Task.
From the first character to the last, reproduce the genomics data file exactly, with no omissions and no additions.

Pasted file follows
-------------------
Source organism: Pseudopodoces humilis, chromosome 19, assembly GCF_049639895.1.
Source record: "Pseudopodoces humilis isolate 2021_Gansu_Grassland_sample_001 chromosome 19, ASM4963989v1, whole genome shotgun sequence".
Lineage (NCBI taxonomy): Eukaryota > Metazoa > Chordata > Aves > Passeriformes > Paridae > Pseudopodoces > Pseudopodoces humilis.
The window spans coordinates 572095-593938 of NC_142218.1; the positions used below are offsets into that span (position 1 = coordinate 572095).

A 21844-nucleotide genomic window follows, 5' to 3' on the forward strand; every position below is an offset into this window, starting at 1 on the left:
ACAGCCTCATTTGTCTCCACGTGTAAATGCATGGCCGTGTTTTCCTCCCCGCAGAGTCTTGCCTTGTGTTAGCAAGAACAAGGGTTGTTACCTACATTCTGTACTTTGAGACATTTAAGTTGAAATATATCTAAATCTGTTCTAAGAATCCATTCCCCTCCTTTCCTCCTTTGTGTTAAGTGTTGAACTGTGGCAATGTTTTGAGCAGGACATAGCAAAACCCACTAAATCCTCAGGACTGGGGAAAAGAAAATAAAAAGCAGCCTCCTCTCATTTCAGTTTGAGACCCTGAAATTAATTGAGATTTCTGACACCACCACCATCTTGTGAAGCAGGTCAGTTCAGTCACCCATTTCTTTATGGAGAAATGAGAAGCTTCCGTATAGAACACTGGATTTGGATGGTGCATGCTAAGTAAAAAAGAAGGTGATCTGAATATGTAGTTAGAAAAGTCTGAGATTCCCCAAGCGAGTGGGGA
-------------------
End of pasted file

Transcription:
Source organism: Pseudopodoces humilis, chromosome 19, assembly GCF_049639895.1.
Source record: "Pseudopodoces humilis isolate 2021_Gansu_Grassland_sample_001 chromosome 19, ASM4963989v1, whole genome shotgun sequence".
Lineage (NCBI taxonomy): Eukaryota > Metazoa > Chordata > Aves > Passeriformes > Paridae > Pseudopodoces > Pseudopodoces humilis.
The window spans coordinates 572095-593938 of NC_142218.1; the positions used below are offsets into that span (position 1 = coordinate 572095).

A 21844-nucleotide genomic window follows, 5' to 3' on the forward strand; every position below is an offset into this window, starting at 1 on the left:
ACAGCCTCATTTGTCTCCACGTGTAAATGCATGGCCGTGTTTTCCTCCCCGCAGAGTCTTGCCTTGTGTTAGCAAGAACAAGGGTTGTTACCTACATTCTGTACTTTGAGACATTTAAGTTGAAATATATCTAAATCTGTTCTAAGAATCCATTCCCCTCCTTTCCTCCTTTGTGTTAAGTGTTGAACTGTGGCAATGTTTTGAGCAGGACATAGCAAAACCCACTAAATCCTCAGGACTGGGGAAAAGAAAATAAAAAGCAGCCTCCTCTCATTTCAGTTTGAGACCCTGAAATTAATTGAGATTTCTGACACCACCACCATCTTGTGAAGCAGGTCAGTTCAGTCACCCATTTCTTTATGGAGAAATGAGAAGCTTCCGTATAGAACACTGGATTTGGATGGTGCATGCTAAGTAAAAAAGAAGGTGATCTGAATATGTAGTTAGAAAAGTCTGAGATTCCCCAAGCGAGTGGGGA